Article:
Biden's Next Crisis: Wrecking American Trade | Opinion

Negotiating new trade deals for American workers and consumers has taken a back seat under the Biden administration. Working to sign beneficial trade deals with countries like India or the United Kingdom was a top priority under the last administration, but Biden's trade team has little to nothing to report.

Contrast this with Donald Trump's flurry of trade activity, which resulted in new deals with Japan and South Korea and a much-improved version of the North American Free Trade Agreement (NAFTA)—the United States-Mexico-Canada Agreement (USMCA). Under President Trump, the United States trade representative aggressively fought for new trade opportunities around the globe while also demanding better trade conditions with our most important trading partners, Mexico and Canada.

USMCA is a significant improvement over NAFTA. It opened new markets and opportunities for our farmers, ranchers, and innovators while ending unfair trade practices that had persisted too long. As a current member of the Ways and Means Committee's Subcommittee on Trade and a member of the USMCA whip team, I was proud to work with the group that helped advance the trade deal through Congress.

The past year couldn't have been more different. Biden's inattention to trade should be a five-alarm fire for any farmers or manufacturers who rely on selling their products overseas. It's also critical for our entire economy that Congress and the White House keep working to advance better trade deals on behalf of American workers.

It's unfortunately become just one more crisis, though one you probably won't read about in the news. The White House failed to even have a plan to reauthorize its Trade Promotion Authority. Without it, the Biden administration couldn't even pass a trade deal if it wanted to. This is a serious loss.

Joe Biden
WASHINGTON, DC - JUNE 14: U.S. President Joe Biden walks on the South Lawn after returning to the White House on June 14, 2022 in Washington, DC. President Biden was in Philadelphia to speak at the 29th AFL-CIO Quadrennial Constitutional Convention. Alex Wong/Getty Images

After forcing a radical social agenda onto America and slashing energy production, Biden surrendered when it came to trade. America is once again leading from behind, as was the case under President Obama.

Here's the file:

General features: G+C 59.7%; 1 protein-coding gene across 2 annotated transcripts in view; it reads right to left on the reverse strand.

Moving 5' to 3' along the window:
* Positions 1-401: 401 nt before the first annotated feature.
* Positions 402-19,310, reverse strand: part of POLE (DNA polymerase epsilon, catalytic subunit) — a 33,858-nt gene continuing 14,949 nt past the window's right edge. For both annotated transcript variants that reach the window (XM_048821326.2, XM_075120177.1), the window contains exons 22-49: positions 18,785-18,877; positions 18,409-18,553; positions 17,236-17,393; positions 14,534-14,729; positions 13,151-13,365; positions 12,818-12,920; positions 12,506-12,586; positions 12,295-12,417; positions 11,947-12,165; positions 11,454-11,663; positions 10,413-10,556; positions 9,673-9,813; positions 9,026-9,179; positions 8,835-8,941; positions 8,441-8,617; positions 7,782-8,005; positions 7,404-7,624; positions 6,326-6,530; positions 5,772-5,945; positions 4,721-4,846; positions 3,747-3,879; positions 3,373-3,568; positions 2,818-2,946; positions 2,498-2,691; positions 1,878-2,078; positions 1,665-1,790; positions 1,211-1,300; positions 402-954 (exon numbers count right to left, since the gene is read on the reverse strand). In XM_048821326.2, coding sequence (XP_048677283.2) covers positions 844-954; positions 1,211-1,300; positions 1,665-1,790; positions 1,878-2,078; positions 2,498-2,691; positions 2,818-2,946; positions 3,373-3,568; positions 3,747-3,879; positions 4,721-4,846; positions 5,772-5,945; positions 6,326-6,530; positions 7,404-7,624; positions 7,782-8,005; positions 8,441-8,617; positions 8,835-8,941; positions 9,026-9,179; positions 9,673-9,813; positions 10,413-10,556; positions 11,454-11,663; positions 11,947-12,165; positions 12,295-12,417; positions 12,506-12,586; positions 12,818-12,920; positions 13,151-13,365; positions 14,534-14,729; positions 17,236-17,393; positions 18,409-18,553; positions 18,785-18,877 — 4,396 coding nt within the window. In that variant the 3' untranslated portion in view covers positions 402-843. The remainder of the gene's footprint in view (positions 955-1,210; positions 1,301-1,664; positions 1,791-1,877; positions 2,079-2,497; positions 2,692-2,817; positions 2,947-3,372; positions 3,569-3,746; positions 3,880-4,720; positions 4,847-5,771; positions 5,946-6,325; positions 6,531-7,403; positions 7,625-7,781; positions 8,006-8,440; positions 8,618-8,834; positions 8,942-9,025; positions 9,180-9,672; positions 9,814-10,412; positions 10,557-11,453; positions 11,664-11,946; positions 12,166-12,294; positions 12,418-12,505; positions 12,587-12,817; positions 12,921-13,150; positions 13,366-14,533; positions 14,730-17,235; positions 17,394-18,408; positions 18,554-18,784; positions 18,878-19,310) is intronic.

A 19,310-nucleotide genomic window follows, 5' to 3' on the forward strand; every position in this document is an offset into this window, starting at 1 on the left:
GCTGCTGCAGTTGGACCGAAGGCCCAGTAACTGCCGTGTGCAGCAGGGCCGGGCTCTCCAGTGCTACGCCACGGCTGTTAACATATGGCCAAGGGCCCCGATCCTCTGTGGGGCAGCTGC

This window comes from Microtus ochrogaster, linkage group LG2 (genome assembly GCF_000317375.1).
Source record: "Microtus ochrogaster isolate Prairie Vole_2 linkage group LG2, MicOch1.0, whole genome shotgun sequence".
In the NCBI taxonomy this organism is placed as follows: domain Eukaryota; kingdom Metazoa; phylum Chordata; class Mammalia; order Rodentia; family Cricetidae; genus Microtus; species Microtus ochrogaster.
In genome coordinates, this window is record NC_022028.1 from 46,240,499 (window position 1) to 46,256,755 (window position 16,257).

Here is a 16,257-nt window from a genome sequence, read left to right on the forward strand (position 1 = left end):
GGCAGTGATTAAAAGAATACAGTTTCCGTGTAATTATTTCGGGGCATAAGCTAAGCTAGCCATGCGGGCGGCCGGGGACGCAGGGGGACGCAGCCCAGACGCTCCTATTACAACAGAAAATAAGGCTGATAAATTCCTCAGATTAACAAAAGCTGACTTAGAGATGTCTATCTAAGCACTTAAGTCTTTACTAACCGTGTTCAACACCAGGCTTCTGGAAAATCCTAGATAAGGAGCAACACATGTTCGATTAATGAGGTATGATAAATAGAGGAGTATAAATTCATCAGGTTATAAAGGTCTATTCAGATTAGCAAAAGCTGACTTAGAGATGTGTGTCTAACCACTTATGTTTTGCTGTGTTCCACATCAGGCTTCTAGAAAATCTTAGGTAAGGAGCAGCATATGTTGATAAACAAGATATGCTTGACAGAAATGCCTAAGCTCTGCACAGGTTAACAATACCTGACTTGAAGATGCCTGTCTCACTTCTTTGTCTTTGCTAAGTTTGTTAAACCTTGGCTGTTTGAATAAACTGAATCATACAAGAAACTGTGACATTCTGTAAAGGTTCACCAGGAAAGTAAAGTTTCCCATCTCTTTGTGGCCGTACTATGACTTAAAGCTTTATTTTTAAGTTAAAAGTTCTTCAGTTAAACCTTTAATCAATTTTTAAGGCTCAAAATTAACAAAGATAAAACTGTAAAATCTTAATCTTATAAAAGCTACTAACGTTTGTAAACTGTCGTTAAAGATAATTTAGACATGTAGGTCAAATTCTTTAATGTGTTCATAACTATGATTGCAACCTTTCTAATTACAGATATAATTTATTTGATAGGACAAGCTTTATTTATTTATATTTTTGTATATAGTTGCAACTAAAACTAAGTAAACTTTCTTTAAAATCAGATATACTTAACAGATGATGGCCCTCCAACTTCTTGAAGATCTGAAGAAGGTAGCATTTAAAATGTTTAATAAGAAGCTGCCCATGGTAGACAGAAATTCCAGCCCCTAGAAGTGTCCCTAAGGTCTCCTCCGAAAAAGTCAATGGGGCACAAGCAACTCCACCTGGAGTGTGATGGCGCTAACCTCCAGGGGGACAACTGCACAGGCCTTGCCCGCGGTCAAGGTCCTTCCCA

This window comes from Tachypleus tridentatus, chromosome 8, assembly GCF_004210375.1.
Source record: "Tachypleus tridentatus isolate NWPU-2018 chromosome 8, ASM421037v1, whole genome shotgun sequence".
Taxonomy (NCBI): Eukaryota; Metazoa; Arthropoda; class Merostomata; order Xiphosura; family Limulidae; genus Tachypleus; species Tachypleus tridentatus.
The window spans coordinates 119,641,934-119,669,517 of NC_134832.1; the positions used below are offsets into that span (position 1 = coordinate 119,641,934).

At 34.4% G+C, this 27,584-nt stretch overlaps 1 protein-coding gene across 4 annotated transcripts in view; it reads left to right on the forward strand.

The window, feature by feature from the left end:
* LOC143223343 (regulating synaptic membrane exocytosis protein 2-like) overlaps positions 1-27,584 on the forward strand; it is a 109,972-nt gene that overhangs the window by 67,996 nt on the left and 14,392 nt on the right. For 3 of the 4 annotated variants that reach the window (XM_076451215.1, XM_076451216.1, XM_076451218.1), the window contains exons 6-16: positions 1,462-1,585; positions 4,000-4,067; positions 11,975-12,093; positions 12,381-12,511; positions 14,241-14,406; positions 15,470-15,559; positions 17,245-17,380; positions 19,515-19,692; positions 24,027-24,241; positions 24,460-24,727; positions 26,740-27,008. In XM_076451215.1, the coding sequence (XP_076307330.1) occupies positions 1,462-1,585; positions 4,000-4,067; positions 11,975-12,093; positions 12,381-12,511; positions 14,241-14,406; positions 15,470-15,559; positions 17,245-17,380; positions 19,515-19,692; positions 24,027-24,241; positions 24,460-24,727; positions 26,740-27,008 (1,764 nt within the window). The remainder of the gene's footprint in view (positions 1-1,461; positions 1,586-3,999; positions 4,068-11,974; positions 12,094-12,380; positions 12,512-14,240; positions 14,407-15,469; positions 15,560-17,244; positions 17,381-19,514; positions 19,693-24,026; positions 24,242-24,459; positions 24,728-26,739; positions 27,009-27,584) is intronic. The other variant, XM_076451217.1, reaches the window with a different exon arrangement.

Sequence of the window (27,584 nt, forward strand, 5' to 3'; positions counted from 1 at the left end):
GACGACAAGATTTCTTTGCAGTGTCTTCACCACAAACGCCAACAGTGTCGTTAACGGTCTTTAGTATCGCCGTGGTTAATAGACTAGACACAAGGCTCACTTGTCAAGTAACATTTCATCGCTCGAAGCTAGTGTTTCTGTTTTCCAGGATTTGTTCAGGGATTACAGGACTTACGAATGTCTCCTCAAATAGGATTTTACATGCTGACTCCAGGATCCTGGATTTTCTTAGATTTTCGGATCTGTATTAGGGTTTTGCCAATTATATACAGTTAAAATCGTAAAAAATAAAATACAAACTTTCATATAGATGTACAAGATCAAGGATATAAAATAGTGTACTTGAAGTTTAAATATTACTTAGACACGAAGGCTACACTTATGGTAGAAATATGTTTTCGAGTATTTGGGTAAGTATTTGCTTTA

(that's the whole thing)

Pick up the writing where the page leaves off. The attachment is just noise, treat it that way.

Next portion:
It's time for Congress to affirm that access to the American marketplace is not something our adversaries can take for granted. That means, among other things, protecting our companies from forced technology transfers and intellectual theft and ensuring countries like China follow through on their end of negotiations. Without a strong commitment to ensuring that obligations are adhered to, America will get run over.

That's why it's time to make clear to the world that normal trade relations with the United States must be reserved for honest brokers who adhere to international order, as we did when we imposed sanctions on Russia following its unjust invasion of Ukraine.

The United States is the greatest market in the world to do business with. Our consumer spending is double that of the European Union and more than triple that of China. There is not a country on Earth that would not want to do business here in America. But it's not OK for the United States to do business with those that continually lie, cheat, and steal in violation of international law.

Trade deals, when negotiated in good faith and upheld, are a critical boost to our economy and our families. Trade policy must be focused on creating freer, fairer, more reciprocal trade between the United States and others.

It's time for Congress to take back the authority on trade that it delegated to the executive branch. We cannot afford to continue neglecting the issue, as has been the case under President Biden. We have an advanced trade template through USMCA, workers and producers with American ingenuity and exceptional products, and a world that is ready to engage with the powerful American marketplace.

Ron Estes, one of only a handful of engineers in Congress, worked in the aerospace, energy and manufacturing sectors before representing Kansas' Fourth Congressional District since 2017. He is a fifth-generation Kansan, former state treasurer, and serves on the House Committee on Ways and Means and the Joint Economic Committee.

The views expressed in this article are the writer's own.